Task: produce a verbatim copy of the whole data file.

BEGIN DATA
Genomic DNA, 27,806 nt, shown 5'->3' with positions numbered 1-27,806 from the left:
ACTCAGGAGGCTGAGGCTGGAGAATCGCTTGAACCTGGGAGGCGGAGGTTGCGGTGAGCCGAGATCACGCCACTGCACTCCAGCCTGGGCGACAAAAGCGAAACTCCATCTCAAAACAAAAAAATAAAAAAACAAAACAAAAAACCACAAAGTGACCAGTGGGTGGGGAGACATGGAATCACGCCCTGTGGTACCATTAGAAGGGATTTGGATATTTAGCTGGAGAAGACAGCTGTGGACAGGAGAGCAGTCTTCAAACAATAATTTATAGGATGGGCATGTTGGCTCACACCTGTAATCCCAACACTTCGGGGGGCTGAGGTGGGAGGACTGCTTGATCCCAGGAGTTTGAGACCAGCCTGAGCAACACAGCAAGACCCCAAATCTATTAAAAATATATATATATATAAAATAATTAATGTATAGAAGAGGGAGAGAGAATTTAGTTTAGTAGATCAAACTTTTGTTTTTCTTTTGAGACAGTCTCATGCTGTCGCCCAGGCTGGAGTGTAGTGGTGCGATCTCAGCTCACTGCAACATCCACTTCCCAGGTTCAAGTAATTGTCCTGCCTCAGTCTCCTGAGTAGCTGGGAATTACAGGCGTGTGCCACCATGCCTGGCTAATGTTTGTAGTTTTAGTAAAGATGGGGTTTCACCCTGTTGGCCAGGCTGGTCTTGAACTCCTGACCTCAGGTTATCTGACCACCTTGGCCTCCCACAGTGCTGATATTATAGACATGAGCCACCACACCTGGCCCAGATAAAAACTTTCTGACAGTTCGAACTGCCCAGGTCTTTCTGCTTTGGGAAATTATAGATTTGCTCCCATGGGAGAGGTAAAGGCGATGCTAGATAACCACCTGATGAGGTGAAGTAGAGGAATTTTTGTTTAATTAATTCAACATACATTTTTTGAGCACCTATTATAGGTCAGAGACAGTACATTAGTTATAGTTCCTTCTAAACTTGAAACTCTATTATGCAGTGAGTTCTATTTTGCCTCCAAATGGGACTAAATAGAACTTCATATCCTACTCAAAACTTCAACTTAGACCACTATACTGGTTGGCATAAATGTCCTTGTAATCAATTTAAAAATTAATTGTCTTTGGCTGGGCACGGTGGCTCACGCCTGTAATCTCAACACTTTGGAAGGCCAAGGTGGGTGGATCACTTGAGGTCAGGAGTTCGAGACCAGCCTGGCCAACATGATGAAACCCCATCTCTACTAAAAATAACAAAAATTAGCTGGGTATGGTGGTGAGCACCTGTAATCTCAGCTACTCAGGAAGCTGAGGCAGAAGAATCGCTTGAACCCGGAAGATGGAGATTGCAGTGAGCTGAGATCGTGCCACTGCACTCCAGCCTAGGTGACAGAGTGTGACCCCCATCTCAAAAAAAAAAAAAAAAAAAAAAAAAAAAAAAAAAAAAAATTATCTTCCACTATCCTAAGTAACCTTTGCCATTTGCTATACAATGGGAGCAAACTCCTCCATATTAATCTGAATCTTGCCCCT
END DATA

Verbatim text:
Genomic DNA, 27,806 nt, shown 5'->3' with positions numbered 1-27,806 from the left:
ACTCAGGAGGCTGAGGCTGGAGAATCGCTTGAACCTGGGAGGCGGAGGTTGCGGTGAGCCGAGATCACGCCACTGCACTCCAGCCTGGGCGACAAAAGCGAAACTCCATCTCAAAACAAAAAAATAAAAAAACAAAACAAAAAACCACAAAGTGACCAGTGGGTGGGGAGACATGGAATCACGCCCTGTGGTACCATTAGAAGGGATTTGGATATTTAGCTGGAGAAGACAGCTGTGGACAGGAGAGCAGTCTTCAAACAATAATTTATAGGATGGGCATGTTGGCTCACACCTGTAATCCCAACACTTCGGGGGGCTGAGGTGGGAGGACTGCTTGATCCCAGGAGTTTGAGACCAGCCTGAGCAACACAGCAAGACCCCAAATCTATTAAAAATATATATATATATAAAATAATTAATGTATAGAAGAGGGAGAGAGAATTTAGTTTAGTAGATCAAACTTTTGTTTTTCTTTTGAGACAGTCTCATGCTGTCGCCCAGGCTGGAGTGTAGTGGTGCGATCTCAGCTCACTGCAACATCCACTTCCCAGGTTCAAGTAATTGTCCTGCCTCAGTCTCCTGAGTAGCTGGGAATTACAGGCGTGTGCCACCATGCCTGGCTAATGTTTGTAGTTTTAGTAAAGATGGGGTTTCACCCTGTTGGCCAGGCTGGTCTTGAACTCCTGACCTCAGGTTATCTGACCACCTTGGCCTCCCACAGTGCTGATATTATAGACATGAGCCACCACACCTGGCCCAGATAAAAACTTTCTGACAGTTCGAACTGCCCAGGTCTTTCTGCTTTGGGAAATTATAGATTTGCTCCCATGGGAGAGGTAAAGGCGATGCTAGATAACCACCTGATGAGGTGAAGTAGAGGAATTTTTGTTTAATTAATTCAACATACATTTTTTGAGCACCTATTATAGGTCAGAGACAGTACATTAGTTATAGTTCCTTCTAAACTTGAAACTCTATTATGCAGTGAGTTCTATTTTGCCTCCAAATGGGACTAAATAGAACTTCATATCCTACTCAAAACTTCAACTTAGACCACTATACTGGTTGGCATAAATGTCCTTGTAATCAATTTAAAAATTAATTGTCTTTGGCTGGGCACGGTGGCTCACGCCTGTAATCTCAACACTTTGGAAGGCCAAGGTGGGTGGATCACTTGAGGTCAGGAGTTCGAGACCAGCCTGGCCAACATGATGAAACCCCATCTCTACTAAAAATAACAAAAATTAGCTGGGTATGGTGGTGAGCACCTGTAATCTCAGCTACTCAGGAAGCTGAGGCAGAAGAATCGCTTGAACCCGGAAGATGGAGATTGCAGTGAGCTGAGATCGTGCCACTGCACTCCAGCCTAGGTGACAGAGTGTGACCCCCATCTCAAAAAAAAAAAAAAAAAAAAAAAAAAAAAAAAAAAAAAATTATCTTCCACTATCCTAAGTAACCTTTGCCATTTGCTATACAATGGGAGCAAACTCCTCCATATTAATCTGAATCTTGCCCCT